Advertising is continuously morphing this year. Society has been thrown curveballs left and right. First a pandemic, then a racial injustice revolution, next boycotts, continuous business shutdowns or struggle for survival (small and large companies alike), and more. In a tumultuous sea of uncertainty, despair, and hope, consumers’ habits are up and down – dare I even say sideways. What is a company to do to survive such times, and not only stay afloat but continue to make profits?
With the continuous changes of consumer’s lives this year, trends and lifestyles have continuously evolved, and keeping on top of these trends has been paramount.
When the pandemic started, everyone’s lifestyle changed. As most of the public spent more time in their homes and less time on the road, spending money on a billboard no longer made sense over a television commercial or digital ad on the marketing budget. Being locked down at home, the public started consuming much more television and website traffic increased. The shift in reaching consumer eyeballs changed significantly. Without recognizing this trend, advertising efforts could have been a waste of time and budget for any company. Businesses also started altered services to send their products straight to consumers and virtual experiences to reach them in their safe haven. Companies, also, marketed in showing their support to the public and country, keeping themselves in a positive light and relevant to consumers – keeping them top of mind and a boost over the competition.
Pinterest noticed one trend that surfaced – a surge of increased online search for easy at-home cooking recipes by consumers. So, Pinterest created “Chefs at Home,” which provided a curated list of recipes and cooking tips from well-known chefs. To aid the suffering restaurant industry, they donated $300,000 in advertising to raise awareness for relief funds and non profits. Consumer interaction increased with the brand.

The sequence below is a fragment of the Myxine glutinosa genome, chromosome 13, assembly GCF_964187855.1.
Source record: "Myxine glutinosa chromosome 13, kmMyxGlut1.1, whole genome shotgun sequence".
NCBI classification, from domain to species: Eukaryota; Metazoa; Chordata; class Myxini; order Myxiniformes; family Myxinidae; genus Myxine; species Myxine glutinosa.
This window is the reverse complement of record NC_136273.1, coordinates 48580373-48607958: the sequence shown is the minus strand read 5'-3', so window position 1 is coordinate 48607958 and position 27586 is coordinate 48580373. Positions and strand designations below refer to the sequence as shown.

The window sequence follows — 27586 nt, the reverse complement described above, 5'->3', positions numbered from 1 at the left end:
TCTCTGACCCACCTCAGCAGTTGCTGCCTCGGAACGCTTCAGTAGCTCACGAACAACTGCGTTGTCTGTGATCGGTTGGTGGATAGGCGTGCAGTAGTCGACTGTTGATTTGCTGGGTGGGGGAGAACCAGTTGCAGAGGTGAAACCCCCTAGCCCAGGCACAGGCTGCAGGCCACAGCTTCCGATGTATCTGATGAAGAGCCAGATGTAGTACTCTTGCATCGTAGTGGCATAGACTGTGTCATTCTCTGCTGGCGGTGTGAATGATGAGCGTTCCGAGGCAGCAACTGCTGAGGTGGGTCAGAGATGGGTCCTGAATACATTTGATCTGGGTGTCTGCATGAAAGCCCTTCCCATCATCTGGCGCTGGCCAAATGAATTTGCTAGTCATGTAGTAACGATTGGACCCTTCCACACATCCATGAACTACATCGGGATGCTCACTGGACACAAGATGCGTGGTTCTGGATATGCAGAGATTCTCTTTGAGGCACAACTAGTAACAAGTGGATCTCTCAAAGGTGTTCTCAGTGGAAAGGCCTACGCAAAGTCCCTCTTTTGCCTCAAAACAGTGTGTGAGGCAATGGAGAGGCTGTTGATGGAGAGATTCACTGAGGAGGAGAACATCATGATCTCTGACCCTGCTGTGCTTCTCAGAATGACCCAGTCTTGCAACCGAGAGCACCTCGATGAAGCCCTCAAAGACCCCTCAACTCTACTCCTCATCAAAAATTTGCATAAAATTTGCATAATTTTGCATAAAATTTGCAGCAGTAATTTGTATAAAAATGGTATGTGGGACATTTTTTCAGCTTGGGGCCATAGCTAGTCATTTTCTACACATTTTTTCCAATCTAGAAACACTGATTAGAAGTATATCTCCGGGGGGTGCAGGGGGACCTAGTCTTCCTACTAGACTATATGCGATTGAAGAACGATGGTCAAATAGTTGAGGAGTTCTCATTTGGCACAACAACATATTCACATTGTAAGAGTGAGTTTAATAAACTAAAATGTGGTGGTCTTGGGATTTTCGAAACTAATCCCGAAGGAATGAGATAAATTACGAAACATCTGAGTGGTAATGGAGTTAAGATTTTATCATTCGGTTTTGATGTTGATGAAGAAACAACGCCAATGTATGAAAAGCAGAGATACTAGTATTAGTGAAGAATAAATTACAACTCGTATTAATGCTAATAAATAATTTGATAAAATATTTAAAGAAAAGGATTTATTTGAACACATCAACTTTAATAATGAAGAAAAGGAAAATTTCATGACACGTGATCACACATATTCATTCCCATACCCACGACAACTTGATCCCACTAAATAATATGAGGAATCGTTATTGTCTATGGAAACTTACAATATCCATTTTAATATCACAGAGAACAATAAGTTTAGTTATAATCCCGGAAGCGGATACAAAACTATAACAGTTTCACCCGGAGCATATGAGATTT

Then the pandemic lockdown restrictions started easing up and the states went into phases of reopening businesses. New trends started surfacing from the public as they tried to go back to a new “normal” routine. Businesses took note of these new trends and used the information and relevant marketing outlets to steer consumers to their services. The travel industry’s lowered and enticing low-cost rates drew many to book in months in advance in the hopes to take advantage of the deals in the chance things got better.
New trend – boycotting surfaced. With the racial injustice revolution, many consumers started boycotting companies that were not in support of the cause, companies feared their profits hurting even further. Businesses quickly took drastic actions to display their support through changes in branding and messaging. With the Facebook boycotting (due to Facebook’s position on hate speech), social ad spending drastically went down. Because of Facebook’s stance, many brands pulled their advertising dollars to once again, follow and appeal to the trend of consumers’ passionate position on the topic and their brand spending power.
These new trending shifts are only the beginning, and will continue to morph and change. Keeping on top of these changing trends and relevant platforms of marketing such as social media, digital advertising, traditional outlets, and others, have been paramount this year to businesses in their survival and profitability. Without paying attention to this important factor, it can be the difference in profits increasing or decreasing for a company.
Miller Ad Agency watches for ad spending trends and what is important for your brand to survive and grow. Let us help you with these continuously changing shifts in trends and your company’s success.